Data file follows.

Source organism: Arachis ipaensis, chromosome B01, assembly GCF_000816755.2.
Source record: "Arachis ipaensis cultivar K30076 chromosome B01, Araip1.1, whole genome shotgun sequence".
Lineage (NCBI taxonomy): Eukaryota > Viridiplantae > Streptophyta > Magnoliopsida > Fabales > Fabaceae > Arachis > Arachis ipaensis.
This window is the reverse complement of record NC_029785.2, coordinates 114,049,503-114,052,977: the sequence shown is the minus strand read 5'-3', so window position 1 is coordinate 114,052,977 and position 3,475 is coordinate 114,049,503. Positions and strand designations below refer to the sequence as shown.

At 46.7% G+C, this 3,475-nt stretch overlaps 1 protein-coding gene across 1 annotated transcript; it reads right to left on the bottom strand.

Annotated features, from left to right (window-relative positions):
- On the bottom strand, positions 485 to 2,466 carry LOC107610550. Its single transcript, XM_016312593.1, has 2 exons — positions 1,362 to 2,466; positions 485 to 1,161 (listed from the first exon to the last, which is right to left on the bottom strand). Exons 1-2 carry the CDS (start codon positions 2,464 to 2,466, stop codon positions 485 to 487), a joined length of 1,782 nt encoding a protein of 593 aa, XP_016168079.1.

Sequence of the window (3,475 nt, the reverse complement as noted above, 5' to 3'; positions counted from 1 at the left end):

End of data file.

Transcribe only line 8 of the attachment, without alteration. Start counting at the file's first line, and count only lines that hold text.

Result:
Sequence of the window (3,475 nt, the reverse complement as noted above, 5' to 3'; positions counted from 1 at the left end):